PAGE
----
QUICK TIP: HOW TO MAKE THE SNARE SNAPPY

EQ mastering snare

    The first thing with a snare is that it's very much the transient that's hitting in: you want it to be really fast and sharp. You can lose that quite a lot in mastering. It's important to be between what you're doing so that you don't lose what the mix engineer or producer has done with their snare.

    It's key to get that snare heavy in the lower part so that it gets that hard whack with some EQ. Make sure the compression isn't too tight. If you're using something like a mastering and SSL compressor, it'll sound very nice because the little tracks are all glued down. But then you switch it between the A and the B, and you've lost that kind of sharpness and that space within the instrumentation, especially with the snare.

    One of the things I'm always listening to is how that snare's hitting; if it's hitting all the way through. Because that's something that people hear subconsciously, and they're noticing. They might not think that's the snare, but that's the thing that's keeping the groove going. If you want to pull the snare out a little bit, then put it around the mids – around 2.4K – and open it up with a cue, to hear what's going on. You can start making it sound hard, so it's getting a balance between being hard and soft. You need to use an EQ that's not too brittle to do that.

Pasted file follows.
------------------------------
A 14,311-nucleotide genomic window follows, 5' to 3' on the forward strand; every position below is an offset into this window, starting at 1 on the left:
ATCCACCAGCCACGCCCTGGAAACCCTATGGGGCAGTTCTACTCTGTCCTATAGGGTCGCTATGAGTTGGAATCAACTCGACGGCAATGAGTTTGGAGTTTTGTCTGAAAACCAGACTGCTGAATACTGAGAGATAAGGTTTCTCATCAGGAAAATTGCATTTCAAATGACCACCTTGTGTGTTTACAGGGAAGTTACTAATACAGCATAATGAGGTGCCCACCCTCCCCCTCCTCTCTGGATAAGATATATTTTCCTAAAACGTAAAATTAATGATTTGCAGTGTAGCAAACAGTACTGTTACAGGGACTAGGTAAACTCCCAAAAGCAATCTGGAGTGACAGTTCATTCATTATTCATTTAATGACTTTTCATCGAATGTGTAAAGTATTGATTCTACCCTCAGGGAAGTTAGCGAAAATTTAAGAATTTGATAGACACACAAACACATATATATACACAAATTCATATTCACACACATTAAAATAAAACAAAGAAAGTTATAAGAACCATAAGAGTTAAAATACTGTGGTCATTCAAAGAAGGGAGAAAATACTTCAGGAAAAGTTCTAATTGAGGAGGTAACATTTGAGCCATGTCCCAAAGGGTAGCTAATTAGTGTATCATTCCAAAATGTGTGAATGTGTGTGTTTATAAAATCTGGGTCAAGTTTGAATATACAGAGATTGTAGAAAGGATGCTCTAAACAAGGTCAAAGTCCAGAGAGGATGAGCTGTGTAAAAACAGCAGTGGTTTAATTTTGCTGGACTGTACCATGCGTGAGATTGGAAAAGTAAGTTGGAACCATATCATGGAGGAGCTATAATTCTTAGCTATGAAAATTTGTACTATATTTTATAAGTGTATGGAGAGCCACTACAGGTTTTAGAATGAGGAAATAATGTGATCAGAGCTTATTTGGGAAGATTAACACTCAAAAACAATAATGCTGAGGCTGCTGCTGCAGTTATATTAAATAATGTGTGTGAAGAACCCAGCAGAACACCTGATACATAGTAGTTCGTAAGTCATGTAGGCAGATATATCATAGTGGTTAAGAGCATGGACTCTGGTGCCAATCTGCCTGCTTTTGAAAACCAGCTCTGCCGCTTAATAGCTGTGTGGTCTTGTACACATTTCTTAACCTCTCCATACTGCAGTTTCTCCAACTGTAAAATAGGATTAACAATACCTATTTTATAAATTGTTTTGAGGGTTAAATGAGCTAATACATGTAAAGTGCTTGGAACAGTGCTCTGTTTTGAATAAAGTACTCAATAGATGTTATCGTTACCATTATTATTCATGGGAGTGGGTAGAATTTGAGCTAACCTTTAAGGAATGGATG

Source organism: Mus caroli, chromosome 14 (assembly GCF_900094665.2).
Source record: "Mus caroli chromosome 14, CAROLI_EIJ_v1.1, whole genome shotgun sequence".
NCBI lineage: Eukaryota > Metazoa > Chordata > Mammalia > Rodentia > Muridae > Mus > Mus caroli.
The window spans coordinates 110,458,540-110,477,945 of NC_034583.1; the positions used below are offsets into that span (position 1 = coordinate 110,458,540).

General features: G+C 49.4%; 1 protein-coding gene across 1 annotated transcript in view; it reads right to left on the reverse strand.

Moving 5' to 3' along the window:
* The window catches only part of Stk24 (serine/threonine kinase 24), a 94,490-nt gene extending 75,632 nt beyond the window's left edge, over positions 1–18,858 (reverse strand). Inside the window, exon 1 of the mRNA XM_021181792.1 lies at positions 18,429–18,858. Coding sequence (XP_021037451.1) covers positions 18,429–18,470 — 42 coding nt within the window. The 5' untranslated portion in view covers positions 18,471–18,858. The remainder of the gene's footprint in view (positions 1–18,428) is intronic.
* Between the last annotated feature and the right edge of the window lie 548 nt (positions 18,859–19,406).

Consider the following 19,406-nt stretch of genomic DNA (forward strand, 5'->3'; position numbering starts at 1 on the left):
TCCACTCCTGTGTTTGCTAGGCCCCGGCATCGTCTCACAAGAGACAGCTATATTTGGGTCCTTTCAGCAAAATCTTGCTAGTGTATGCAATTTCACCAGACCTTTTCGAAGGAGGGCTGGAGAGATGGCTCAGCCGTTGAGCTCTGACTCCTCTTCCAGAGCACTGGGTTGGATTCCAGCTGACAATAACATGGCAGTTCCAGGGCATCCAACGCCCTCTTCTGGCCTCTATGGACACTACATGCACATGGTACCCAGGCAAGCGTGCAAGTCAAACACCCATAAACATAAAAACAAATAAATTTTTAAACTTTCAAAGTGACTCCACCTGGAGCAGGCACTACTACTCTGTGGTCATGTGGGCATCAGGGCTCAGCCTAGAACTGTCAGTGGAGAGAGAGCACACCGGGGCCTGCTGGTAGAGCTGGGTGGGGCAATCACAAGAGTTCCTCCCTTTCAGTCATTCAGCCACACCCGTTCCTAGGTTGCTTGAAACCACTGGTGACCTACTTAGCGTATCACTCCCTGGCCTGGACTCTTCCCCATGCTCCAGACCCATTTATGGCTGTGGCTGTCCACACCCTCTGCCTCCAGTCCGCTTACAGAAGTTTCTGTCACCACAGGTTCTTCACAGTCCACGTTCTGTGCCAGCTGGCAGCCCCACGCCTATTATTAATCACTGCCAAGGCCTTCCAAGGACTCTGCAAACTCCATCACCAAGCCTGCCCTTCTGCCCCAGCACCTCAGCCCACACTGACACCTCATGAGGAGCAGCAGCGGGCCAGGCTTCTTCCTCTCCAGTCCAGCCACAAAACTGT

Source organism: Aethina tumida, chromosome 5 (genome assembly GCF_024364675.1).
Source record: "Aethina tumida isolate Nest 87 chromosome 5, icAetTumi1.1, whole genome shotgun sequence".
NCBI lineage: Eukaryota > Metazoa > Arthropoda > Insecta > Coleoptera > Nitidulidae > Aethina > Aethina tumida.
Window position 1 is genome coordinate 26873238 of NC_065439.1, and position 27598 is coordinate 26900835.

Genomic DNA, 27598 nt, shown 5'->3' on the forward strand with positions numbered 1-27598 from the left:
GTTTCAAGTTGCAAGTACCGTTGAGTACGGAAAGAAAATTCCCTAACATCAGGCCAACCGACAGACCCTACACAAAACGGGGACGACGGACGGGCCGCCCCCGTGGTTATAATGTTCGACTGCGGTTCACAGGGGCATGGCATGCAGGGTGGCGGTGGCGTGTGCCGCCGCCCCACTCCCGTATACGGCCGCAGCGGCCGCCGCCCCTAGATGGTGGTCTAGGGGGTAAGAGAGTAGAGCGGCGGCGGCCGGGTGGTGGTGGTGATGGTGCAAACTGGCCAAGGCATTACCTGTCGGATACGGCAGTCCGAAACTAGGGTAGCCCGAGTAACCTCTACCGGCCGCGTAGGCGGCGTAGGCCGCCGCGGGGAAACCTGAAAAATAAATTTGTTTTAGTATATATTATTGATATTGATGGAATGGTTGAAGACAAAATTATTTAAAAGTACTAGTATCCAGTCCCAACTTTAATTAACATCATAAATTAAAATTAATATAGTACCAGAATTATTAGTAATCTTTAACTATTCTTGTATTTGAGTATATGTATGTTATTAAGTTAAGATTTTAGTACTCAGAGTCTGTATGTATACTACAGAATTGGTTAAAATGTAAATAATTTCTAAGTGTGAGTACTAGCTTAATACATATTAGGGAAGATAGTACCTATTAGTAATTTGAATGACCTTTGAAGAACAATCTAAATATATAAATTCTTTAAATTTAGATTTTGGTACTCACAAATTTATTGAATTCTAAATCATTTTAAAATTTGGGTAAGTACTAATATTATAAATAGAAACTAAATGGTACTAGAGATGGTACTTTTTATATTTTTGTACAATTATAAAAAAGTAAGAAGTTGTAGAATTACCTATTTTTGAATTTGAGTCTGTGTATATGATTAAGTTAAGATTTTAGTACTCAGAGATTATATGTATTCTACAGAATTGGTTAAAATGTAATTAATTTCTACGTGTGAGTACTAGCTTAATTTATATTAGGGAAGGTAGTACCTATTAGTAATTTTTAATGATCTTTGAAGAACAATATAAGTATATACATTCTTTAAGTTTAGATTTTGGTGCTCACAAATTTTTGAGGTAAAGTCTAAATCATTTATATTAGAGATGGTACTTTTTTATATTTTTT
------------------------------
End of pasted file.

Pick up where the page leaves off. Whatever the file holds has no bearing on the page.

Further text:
Using a brittle EQ gets you that hard thing, which is also quite nice. If you haven't got a vocal over the top, then that hardness can work all right because it's going to give you a nice edge. But it's a problem if you do: the vocal is what the majority of people listen to. The vocal is the track, so if it changes, that changes the style and the sound of the song more than the snare is going to.

    It really is a question of whether you need to bring it out. But what works for me is to make sure that I'm not compressing too much. It's the snare that brings out some edge in the mid-range. If you start pushing into the compressors or limiters, then they're going to make it sound crushed. You're going to lose that snap transience on there, and end up with a track that's a bit flat and not edgy enough.

 



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